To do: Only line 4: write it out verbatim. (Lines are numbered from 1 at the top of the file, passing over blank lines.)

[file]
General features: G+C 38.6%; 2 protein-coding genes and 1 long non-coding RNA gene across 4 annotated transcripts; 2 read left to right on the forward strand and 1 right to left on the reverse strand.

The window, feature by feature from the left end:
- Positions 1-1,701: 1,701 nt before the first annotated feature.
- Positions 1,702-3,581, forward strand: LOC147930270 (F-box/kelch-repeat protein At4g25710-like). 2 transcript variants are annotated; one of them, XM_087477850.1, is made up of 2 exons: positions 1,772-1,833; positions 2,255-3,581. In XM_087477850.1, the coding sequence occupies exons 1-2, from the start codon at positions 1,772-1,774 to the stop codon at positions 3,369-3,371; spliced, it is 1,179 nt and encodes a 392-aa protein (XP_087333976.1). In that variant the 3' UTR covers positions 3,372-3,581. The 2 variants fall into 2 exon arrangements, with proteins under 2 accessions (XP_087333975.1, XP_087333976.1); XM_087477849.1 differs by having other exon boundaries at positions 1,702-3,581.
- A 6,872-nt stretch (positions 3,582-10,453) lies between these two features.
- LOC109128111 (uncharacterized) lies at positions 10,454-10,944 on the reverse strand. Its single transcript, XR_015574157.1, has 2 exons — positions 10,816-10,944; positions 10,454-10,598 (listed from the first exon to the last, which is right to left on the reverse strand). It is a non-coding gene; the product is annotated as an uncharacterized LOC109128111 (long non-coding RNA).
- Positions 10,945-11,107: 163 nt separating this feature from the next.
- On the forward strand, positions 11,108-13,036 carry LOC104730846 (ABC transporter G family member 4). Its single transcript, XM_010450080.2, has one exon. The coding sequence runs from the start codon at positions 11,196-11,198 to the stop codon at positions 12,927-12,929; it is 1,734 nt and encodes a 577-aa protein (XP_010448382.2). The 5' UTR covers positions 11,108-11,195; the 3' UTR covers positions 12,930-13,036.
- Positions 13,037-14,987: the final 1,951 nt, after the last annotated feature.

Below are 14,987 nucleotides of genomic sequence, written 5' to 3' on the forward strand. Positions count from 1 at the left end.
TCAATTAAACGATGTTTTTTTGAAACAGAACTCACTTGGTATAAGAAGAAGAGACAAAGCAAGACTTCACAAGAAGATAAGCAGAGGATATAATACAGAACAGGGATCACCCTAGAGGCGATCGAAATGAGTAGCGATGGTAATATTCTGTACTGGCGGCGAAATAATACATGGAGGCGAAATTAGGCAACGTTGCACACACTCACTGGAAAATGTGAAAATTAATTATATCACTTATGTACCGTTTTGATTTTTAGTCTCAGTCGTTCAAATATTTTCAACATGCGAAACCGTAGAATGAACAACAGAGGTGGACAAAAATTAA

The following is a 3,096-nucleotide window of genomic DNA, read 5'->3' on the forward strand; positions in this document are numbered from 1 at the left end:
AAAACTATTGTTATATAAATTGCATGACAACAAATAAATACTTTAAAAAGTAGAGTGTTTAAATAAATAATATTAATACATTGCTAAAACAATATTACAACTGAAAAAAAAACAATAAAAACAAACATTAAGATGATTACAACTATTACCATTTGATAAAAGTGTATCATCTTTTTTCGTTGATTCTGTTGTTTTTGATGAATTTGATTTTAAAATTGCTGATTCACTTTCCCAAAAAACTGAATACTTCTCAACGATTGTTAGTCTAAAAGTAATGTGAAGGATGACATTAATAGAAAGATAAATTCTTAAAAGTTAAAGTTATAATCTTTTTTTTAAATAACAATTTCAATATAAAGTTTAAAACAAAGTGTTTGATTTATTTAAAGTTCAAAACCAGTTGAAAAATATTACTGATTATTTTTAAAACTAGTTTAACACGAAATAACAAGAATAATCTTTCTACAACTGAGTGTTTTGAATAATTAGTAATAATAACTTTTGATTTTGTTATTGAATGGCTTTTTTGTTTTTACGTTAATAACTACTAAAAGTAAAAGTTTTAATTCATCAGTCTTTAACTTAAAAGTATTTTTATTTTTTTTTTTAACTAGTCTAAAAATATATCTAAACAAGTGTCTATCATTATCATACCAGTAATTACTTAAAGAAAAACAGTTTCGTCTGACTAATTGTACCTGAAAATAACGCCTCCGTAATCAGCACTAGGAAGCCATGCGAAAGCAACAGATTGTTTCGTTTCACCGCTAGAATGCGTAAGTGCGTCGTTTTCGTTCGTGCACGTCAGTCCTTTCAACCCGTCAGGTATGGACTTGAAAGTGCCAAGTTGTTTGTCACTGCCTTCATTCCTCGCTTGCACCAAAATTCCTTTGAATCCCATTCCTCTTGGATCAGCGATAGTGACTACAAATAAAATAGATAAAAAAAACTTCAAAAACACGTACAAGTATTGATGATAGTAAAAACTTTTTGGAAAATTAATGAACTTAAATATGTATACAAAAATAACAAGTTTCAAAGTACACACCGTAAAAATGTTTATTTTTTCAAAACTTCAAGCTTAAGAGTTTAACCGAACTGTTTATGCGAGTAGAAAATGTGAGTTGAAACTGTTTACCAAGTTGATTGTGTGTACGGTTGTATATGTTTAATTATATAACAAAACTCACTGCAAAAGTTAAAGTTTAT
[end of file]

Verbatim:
- Positions 1,702-3,581, forward strand: LOC147930270 (F-box/kelch-repeat protein At4g25710-like). 2 transcript variants are annotated; one of them, XM_087477850.1, is made up of 2 exons: positions 1,772-1,833; positions 2,255-3,581. In XM_087477850.1, the coding sequence occupies exons 1-2, from the start codon at positions 1,772-1,774 to the stop codon at positions 3,369-3,371; spliced, it is 1,179 nt and encodes a 392-aa protein (XP_087333976.1). In that variant the 3' UTR covers positions 3,372-3,581. The 2 variants fall into 2 exon arrangements, with proteins under 2 accessions (XP_087333975.1, XP_087333976.1); XM_087477849.1 differs by having other exon boundaries at positions 1,702-3,581.